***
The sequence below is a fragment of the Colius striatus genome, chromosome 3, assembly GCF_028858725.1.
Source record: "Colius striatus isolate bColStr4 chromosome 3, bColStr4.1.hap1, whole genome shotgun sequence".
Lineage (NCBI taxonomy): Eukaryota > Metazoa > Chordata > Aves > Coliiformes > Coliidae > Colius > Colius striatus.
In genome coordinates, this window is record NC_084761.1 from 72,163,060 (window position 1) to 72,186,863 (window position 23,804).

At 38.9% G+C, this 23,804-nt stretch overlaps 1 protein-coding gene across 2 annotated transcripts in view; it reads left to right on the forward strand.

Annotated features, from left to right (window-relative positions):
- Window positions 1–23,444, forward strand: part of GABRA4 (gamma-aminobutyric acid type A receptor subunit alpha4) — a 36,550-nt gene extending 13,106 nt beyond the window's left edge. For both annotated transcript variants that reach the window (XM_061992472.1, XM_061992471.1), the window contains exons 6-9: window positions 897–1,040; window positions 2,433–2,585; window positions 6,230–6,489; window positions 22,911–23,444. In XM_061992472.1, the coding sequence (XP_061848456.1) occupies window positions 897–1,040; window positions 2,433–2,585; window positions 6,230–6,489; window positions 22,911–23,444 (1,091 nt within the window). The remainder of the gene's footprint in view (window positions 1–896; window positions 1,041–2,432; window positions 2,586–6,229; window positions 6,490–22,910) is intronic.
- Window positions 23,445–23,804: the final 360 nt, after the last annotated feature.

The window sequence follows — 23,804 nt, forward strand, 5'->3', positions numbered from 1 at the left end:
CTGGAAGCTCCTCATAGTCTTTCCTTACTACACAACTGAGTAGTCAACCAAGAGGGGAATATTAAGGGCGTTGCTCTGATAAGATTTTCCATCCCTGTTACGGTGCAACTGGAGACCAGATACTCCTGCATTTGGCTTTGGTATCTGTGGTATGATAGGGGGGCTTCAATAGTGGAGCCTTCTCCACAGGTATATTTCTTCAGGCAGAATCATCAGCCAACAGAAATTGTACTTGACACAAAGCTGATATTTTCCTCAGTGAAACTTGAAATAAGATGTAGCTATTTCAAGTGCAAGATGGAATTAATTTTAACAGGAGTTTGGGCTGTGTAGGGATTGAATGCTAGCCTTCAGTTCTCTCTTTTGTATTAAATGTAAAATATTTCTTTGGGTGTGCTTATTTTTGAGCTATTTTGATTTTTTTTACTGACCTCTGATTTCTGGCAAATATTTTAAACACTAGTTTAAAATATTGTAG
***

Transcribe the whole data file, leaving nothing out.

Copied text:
The sequence below is a fragment of the Colius striatus genome, chromosome 3, assembly GCF_028858725.1.
Source record: "Colius striatus isolate bColStr4 chromosome 3, bColStr4.1.hap1, whole genome shotgun sequence".
Lineage (NCBI taxonomy): Eukaryota > Metazoa > Chordata > Aves > Coliiformes > Coliidae > Colius > Colius striatus.
In genome coordinates, this window is record NC_084761.1 from 72,163,060 (window position 1) to 72,186,863 (window position 23,804).

At 38.9% G+C, this 23,804-nt stretch overlaps 1 protein-coding gene across 2 annotated transcripts in view; it reads left to right on the forward strand.

Annotated features, from left to right (window-relative positions):
- Window positions 1–23,444, forward strand: part of GABRA4 (gamma-aminobutyric acid type A receptor subunit alpha4) — a 36,550-nt gene extending 13,106 nt beyond the window's left edge. For both annotated transcript variants that reach the window (XM_061992472.1, XM_061992471.1), the window contains exons 6-9: window positions 897–1,040; window positions 2,433–2,585; window positions 6,230–6,489; window positions 22,911–23,444. In XM_061992472.1, the coding sequence (XP_061848456.1) occupies window positions 897–1,040; window positions 2,433–2,585; window positions 6,230–6,489; window positions 22,911–23,444 (1,091 nt within the window). The remainder of the gene's footprint in view (window positions 1–896; window positions 1,041–2,432; window positions 2,586–6,229; window positions 6,490–22,910) is intronic.
- Window positions 23,445–23,804: the final 360 nt, after the last annotated feature.

The window sequence follows — 23,804 nt, forward strand, 5'->3', positions numbered from 1 at the left end:
CTGGAAGCTCCTCATAGTCTTTCCTTACTACACAACTGAGTAGTCAACCAAGAGGGGAATATTAAGGGCGTTGCTCTGATAAGATTTTCCATCCCTGTTACGGTGCAACTGGAGACCAGATACTCCTGCATTTGGCTTTGGTATCTGTGGTATGATAGGGGGGCTTCAATAGTGGAGCCTTCTCCACAGGTATATTTCTTCAGGCAGAATCATCAGCCAACAGAAATTGTACTTGACACAAAGCTGATATTTTCCTCAGTGAAACTTGAAATAAGATGTAGCTATTTCAAGTGCAAGATGGAATTAATTTTAACAGGAGTTTGGGCTGTGTAGGGATTGAATGCTAGCCTTCAGTTCTCTCTTTTGTATTAAATGTAAAATATTTCTTTGGGTGTGCTTATTTTTGAGCTATTTTGATTTTTTTTACTGACCTCTGATTTCTGGCAAATATTTTAAACACTAGTTTAAAATATTGTAG